Some were running on fumes from shopping all night, while others were revived after a good breakfast and ready to hit the stores once again.
Black Friday brought thousands to shopping malls throughout the region as people looked for the deals and the hottest items of the season.
Catherine Artibani of Southington planned ahead; she went to the stores and picked up a flyer and clipped coupons from the newspaper.
"I laid out every flyer and we circled what we wanted," she said.
For Fany Hannon of Wilton, shopping the day after Thanksgiving is more of a tradition.
"It's more about bonding," she said while shopping with her mom.
Amanda Wisniewski of Manchester, who was out with her boyfriend, Joe Wallace, Friday morning had less than a wonderful experience waiting in line at the Wal-Mart in Manchester.
The couple got to the store at about 10:30 p.m. and when midnight rolled around they weren't able to get into the store. They decided against waiting any longer and left.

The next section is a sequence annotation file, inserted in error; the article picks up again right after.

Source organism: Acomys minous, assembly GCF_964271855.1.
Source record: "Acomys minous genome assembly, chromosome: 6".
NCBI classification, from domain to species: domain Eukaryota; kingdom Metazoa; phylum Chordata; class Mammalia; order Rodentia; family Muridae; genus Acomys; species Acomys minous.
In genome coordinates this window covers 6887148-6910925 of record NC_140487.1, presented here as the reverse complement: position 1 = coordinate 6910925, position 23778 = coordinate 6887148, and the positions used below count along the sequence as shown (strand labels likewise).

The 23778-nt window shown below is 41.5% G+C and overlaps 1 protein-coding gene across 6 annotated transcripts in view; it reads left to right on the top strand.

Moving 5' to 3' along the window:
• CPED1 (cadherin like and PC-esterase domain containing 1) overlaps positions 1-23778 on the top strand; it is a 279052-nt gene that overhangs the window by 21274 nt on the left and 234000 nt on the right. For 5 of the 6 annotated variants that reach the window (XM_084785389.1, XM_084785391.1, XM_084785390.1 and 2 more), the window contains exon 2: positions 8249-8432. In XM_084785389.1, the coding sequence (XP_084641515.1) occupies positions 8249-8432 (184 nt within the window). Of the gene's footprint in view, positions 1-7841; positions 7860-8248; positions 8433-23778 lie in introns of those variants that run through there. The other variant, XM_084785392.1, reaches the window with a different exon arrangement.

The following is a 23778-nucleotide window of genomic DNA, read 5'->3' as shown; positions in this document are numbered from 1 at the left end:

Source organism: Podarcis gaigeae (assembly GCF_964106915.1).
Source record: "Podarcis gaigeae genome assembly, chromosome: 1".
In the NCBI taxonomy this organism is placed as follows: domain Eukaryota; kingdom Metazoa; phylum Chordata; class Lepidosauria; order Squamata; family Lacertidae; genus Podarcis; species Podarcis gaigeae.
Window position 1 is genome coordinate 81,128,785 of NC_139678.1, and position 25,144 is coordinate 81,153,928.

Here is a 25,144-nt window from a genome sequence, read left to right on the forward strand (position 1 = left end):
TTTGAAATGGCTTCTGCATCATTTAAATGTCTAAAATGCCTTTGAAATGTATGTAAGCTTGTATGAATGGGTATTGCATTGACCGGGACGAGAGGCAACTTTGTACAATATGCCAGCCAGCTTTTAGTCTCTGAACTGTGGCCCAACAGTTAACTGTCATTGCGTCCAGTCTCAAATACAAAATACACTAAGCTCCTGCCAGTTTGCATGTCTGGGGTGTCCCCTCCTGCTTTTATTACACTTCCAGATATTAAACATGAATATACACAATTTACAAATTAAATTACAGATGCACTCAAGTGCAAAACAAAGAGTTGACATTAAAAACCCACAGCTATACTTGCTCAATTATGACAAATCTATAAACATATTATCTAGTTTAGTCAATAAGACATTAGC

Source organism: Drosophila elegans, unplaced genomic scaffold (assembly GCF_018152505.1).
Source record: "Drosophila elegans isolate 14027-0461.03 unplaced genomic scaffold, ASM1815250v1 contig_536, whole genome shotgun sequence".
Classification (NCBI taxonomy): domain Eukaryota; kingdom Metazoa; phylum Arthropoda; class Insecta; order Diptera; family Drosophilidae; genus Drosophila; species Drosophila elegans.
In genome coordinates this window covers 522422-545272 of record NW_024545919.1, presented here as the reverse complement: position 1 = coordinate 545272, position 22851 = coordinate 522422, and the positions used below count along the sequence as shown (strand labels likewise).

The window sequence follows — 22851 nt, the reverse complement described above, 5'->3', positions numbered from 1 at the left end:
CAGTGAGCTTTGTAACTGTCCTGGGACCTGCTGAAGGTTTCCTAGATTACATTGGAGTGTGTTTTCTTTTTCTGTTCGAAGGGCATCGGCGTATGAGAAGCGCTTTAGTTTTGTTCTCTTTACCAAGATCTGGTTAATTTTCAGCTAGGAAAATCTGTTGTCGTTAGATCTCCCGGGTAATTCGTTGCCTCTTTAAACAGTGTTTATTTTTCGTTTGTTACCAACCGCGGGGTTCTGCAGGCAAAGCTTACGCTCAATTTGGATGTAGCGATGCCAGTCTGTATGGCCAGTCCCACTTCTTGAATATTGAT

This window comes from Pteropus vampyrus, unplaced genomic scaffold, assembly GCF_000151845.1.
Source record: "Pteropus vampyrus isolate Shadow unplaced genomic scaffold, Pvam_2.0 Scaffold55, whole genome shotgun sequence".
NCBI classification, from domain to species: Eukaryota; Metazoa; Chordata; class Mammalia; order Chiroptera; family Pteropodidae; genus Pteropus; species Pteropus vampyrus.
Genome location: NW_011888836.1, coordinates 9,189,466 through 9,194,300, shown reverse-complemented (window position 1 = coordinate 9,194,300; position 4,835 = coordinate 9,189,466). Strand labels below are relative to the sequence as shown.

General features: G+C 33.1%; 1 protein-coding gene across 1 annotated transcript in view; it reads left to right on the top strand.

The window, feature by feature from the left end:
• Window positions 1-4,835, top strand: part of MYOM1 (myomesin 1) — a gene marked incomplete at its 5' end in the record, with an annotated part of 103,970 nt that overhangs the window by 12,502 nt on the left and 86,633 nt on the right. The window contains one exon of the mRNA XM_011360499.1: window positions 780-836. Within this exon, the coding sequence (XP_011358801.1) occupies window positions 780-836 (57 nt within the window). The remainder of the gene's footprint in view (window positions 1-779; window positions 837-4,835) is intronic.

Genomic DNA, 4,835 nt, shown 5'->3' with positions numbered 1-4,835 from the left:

"But it's the day after Thanksgiving so it's a tradition... let's go shopping," Wisniewski said.
If the shoppers had any advice for those considering going out at midnight next year it might be to leave your children at home and to definitely be kind to your fellow shoppers and store personnel.
"Just be kind. I think during this day we tend to forget about that and you find that people are angry... don't forget what this season is all about," Hannon said.
"They're buying in celebration of someone who was born into a stable, who had nothing. I think we all owe that commemoration a little bit more decency," John Pryor of Glastonbury said as he shopped for toys for his church's food pantry.